By the time the Normans arrived in 1172 Kells (along with the rest of Meath) passed into the hands of Hugh de Lacey one of  Henry II’s barons and one of the key Normans in Ireland. A castle was constructed in Kells in around 1176, though pretty much nothing remains today. The town’s walls were constructed by de Lacey in the early 1170s. The Normans also founded the abbey of St Mary and the priory of St John again pretty much nothing remains of the buildings.

Over the following centuries Kells suffered and profited with the fortunes of both England and Ireland. It was burned a number of times and rebuilt, it was caught in raids and rebuilt. Today it is a small Irish town steeped in history and its greatest legacy and claim to fame is the Book of Kells.

I’ll be using two of my favourite books to discuss the Book of Kells.

Meetings With Remarkable Manuscripts by Christopher De Hamel

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It is a fascinating dialogue with some of history’s most interesting illuminated manuscripts. De Hamel not only tells the stories of the manuscripts, he traces his own journey in accessing the manuscripts. It is a truly remarkable read.

The Book of Kells by Bernard Meehan

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This book is an in depth examination of the Book of Kells and contains truly incredible facsimiles of much of the Book of Kells. The photos you’ll see below are my pictures of images in Meehan’s book, I apologise for the glare in a handful of them.

So, as I explained earlier the first definite mention of the Book of Kells was when it was stolen in 1007. The Annals of Ulster describes it thus:

“The Great Gospel of Colum Cille was sacrilegiously stolen in the night from the Western Sacristy of the church of Cennas. It was the most precious object of the Western Would, on account of its covers with human forms. The Gospel was recovered after two months and twenty nights, its gold [probably a shrine it was housed in] having been taken off it and with a sod over it.”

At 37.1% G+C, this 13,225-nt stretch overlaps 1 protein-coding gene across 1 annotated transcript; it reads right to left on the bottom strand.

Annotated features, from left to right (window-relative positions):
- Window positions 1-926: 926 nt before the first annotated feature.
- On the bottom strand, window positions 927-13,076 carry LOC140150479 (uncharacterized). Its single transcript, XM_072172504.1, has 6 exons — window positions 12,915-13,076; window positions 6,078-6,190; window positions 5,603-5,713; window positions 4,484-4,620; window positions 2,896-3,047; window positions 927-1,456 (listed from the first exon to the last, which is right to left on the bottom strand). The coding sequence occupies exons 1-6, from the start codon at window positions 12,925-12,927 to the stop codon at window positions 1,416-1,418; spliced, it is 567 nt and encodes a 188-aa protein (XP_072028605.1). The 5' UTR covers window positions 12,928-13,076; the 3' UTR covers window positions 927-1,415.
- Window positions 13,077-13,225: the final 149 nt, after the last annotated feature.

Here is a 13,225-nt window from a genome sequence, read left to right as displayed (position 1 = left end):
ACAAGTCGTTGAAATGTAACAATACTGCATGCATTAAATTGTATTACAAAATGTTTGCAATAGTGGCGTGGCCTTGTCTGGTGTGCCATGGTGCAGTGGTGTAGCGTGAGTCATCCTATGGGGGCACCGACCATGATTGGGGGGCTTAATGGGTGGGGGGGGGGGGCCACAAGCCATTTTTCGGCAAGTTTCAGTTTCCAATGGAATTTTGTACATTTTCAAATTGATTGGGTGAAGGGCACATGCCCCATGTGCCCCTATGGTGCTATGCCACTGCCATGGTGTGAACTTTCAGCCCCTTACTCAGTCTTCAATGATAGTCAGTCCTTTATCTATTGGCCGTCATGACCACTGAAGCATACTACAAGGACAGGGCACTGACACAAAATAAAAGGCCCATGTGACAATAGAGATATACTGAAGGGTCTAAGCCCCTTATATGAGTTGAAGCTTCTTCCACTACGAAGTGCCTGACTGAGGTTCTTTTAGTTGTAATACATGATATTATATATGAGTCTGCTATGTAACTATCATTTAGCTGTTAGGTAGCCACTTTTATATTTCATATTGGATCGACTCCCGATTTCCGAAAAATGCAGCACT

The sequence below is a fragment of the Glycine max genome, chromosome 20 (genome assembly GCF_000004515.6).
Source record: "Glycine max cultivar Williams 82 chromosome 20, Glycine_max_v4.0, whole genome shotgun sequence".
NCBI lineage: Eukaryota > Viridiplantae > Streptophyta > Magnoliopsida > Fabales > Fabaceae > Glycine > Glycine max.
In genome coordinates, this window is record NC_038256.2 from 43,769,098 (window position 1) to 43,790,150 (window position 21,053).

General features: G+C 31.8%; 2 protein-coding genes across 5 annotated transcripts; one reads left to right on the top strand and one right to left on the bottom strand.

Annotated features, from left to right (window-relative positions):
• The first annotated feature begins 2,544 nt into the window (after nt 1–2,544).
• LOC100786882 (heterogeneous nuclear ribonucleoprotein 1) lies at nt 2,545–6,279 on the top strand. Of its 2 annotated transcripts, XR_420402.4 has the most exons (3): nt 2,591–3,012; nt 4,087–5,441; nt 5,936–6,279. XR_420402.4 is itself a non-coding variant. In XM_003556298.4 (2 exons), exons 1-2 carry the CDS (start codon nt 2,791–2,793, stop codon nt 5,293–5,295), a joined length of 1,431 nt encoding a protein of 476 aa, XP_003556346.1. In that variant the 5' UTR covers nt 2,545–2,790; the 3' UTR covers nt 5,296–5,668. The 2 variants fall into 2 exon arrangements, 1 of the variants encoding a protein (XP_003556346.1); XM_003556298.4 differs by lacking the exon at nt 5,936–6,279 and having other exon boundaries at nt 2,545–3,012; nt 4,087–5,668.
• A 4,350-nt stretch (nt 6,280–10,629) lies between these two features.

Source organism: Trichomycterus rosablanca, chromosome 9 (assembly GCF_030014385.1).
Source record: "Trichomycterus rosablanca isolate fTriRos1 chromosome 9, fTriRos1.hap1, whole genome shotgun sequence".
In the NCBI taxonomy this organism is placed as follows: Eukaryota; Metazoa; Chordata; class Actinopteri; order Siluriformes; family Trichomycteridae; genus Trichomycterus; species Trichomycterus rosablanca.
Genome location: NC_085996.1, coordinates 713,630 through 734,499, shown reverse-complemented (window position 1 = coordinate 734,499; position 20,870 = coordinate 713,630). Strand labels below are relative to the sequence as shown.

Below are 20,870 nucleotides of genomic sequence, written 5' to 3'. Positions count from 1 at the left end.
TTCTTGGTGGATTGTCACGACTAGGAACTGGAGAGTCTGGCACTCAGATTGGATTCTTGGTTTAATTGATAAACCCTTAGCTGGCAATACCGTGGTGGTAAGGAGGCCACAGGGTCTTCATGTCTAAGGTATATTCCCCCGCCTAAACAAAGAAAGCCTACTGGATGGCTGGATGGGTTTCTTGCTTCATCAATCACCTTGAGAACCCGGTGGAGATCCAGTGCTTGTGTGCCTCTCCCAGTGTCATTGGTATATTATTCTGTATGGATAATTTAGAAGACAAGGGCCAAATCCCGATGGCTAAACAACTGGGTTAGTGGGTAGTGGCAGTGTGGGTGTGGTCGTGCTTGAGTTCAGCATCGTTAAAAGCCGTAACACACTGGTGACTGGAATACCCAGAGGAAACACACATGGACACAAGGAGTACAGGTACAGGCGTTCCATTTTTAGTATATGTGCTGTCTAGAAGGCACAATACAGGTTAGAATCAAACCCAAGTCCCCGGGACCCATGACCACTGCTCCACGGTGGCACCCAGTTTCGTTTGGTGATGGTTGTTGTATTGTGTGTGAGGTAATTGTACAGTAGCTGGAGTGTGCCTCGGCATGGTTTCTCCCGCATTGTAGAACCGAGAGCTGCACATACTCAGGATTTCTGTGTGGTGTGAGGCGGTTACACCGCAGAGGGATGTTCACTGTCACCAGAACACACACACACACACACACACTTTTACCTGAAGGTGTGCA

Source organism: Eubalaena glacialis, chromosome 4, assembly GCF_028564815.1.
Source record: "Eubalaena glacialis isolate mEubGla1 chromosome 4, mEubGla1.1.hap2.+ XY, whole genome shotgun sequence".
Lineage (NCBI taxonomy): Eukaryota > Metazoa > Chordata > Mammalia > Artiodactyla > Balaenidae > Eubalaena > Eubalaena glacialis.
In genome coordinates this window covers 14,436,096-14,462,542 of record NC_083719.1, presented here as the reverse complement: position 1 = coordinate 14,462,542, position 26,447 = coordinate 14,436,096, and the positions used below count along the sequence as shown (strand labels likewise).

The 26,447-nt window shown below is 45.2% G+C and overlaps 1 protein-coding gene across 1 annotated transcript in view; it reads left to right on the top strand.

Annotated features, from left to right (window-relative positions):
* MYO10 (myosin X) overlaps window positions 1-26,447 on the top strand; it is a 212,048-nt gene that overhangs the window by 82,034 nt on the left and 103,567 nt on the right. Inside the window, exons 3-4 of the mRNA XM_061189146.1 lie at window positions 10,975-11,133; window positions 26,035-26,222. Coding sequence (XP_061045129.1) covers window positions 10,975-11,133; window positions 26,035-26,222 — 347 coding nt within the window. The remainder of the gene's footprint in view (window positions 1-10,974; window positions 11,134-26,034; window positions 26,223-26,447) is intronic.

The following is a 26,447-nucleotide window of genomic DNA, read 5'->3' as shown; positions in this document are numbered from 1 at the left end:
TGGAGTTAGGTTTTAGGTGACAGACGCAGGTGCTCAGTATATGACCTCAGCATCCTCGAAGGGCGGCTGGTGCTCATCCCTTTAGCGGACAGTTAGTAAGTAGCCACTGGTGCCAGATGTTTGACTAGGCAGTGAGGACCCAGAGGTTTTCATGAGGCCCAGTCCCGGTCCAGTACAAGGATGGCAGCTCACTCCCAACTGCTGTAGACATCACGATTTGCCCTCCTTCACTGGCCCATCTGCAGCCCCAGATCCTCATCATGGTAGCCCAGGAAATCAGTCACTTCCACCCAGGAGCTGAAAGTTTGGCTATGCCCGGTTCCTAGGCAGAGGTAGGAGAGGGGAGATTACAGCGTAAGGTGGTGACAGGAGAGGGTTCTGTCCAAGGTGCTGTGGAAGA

The Book of Kells remains a ‘treasure of the Western World.’ It is a national monument of Ireland, it’s included on the Memory of World list put together by UNESCO, it’s been on Irish coins, Irish stamps and its designs and scripts are synonymous with Ireland. Today it is housed in Trinity College library in Dublin and attracts 520 000 people to view it each year, of which I was one in 2012. You can see the viewing queue below

IMG_6389The Book of Kells was absolutely worth the wait, it is truly remarkable.

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But how did it come to end up in Dublin at Trinity College?

The Book remained in Kells until 1641 when Irish rebellion against Protestant settlers caused serious harm to Kells. The church would remain ruined for another forty years. It was decided the Book wasn’t safe there anymore so it was removed in Dublin probably in 1653 by the Governor of Kells Charles Lambert, 1st Earl of Cavan. Henry Jones the Bishop of Meath presented it along with the Book of Durrow to Trinity College. The Book entered popular consciousness in the early 19th century and at this time it was assumed that it dated to the 6th century and had been created by Columba. Queen Victoria was shown it as the book of Columba. In 1874 it was described as the oldest book in the world, which is definitely not true. The Queen’s visit and the Exhibition in Ireland generated even more interest and the Book became cemented in the consciousness of Ireland.